From Pitch to Book Launch

Local and international writers, illustrators, publishers, teachers and librarians will gather in Singapore for the three-day Asian Festival of Children’s Content (AFCC) on 6-8 September. Helle Norup launches her debut middle grade novel, The Missing Barbegazi at the festival.

How has the AFCC helped you become a children’s book author?

The AFCC has been instrumental in my journey to becoming a published author. At the festival in 2015 I first connected with my editor, Sarah Odedina. In 2016 at AFCC, I pitched an early draft of The Missing Barbegazi to her, and then I submitted the manuscript and signed with Pushkin Children’s Books in early 2017. AFCC sessions featuring brilliant writers and publishing professionals have inspired me and helped me improve my writing craft.

Tell us about your debut?

It’s adventure story about an eleven-year-old ski-racing girl who must save one of the last barbegazi (mythical snow creatures) from a deceptive elf hunter, all while the health of her grandmother deteriorates. It’s a book about trust, the power of hope and the magical bonds of family. The book is set in the Austrian Alps – a place that’s been my second home for many years. My sons used to practise with the children’s ski-racing team there, and I spent hours watching them and daydreaming about fantastical creatures.

You will launch the book with your publisher Sarah at the event?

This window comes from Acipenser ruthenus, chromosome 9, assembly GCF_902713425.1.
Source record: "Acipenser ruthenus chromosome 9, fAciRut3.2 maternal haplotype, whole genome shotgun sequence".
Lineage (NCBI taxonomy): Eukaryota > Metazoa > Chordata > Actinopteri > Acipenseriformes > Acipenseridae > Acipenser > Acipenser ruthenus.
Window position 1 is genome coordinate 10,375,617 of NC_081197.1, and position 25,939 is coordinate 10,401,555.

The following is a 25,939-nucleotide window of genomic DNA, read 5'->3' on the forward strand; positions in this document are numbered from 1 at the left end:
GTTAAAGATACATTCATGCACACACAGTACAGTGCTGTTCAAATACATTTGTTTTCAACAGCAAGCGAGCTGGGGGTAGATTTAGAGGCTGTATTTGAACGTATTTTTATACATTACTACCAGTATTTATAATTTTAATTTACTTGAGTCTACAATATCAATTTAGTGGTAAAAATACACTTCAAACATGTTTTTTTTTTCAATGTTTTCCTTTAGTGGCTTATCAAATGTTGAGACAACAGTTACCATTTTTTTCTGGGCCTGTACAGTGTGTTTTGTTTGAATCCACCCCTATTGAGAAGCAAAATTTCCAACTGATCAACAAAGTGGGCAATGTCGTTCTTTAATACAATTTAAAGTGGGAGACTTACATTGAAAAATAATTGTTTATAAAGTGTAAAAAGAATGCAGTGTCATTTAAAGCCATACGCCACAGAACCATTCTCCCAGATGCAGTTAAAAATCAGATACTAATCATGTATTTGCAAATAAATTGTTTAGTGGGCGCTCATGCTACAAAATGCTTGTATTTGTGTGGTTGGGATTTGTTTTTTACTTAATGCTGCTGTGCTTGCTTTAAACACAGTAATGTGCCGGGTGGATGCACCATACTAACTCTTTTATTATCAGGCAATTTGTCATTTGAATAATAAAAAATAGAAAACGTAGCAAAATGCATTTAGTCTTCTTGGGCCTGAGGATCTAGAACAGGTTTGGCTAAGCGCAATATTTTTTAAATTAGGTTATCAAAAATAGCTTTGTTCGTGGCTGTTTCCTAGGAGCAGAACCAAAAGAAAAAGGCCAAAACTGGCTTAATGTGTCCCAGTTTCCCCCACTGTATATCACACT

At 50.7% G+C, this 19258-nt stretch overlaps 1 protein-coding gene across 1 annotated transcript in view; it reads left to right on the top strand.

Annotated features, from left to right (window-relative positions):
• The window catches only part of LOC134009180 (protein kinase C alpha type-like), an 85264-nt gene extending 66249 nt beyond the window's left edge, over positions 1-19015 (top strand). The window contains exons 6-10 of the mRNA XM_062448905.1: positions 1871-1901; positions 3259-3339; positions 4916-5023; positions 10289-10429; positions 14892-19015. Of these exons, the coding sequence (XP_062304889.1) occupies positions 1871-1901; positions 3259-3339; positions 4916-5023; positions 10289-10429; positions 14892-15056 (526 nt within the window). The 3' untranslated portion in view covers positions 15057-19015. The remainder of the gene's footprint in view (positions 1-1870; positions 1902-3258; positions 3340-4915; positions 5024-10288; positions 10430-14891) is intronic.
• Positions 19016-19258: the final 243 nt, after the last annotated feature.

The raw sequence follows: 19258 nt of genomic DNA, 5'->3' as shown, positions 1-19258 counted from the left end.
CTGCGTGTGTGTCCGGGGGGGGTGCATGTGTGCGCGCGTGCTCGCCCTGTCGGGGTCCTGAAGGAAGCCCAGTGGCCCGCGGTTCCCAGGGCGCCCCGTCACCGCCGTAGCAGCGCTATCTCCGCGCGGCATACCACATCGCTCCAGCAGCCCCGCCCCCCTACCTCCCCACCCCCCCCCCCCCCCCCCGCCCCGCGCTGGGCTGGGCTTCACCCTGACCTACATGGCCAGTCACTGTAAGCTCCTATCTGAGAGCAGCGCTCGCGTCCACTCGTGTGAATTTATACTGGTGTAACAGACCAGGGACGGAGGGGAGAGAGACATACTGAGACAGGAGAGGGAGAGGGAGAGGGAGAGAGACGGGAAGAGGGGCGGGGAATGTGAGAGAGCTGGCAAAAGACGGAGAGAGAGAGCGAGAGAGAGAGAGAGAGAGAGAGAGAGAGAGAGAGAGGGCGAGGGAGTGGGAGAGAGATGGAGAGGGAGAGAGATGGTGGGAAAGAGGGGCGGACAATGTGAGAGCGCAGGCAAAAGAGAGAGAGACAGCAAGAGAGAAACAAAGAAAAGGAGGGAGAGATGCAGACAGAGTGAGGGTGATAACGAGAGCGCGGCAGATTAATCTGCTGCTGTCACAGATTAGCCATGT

Yes! It’s immensely exciting! I very much look forward to our joint session, where we discuss author-editor collaboration and talk about all the stages of the book’s development, from that first pitch session to the book launch at this year’s AFCC.

What’s next for you?

My current project is another standalone middle grade novel. It’s about a twelve-year-old Danish girl who moves to Singapore to live with her father and his new family. In addition to her real life concerns – dealing with her step mum, starting a new school and finding friends – the girl becomes embroiled in an adventure that explores otherworldly elements from Singaporean and Chinese myths.

I’m also in the process of relocating from Singapore to Switzerland. It’s quite ironic that I wrote a book with snow and avalanches while I was in Singapore, and now I’ll be writing about the tropics in a place with fresh, dry air, and a high likelihood of snow before I finish the novel.

What’s one piece of advice you have for aspiring children’s book writers?

Read! Read contemporary books written for the age range you’re writing for. It’s not enough to depend on the books you remember from your own childhood. And keep writing. Never give up.

Join in!
Interested in creating books or other content for children? The AFCC holds both public and conference sessions and Singapore is this year’s country of focus. Sign up for talks, workshops and masterclasses, visit the book fair, enjoy performances, and meet children’s book authors and illustrators. For more info: afcc.com.sg/2018

The ANZA Writer’s Group meets every second Tuesday of the month, 7pm, ANZA Office, 47A Kampong Bahru Road, 169361.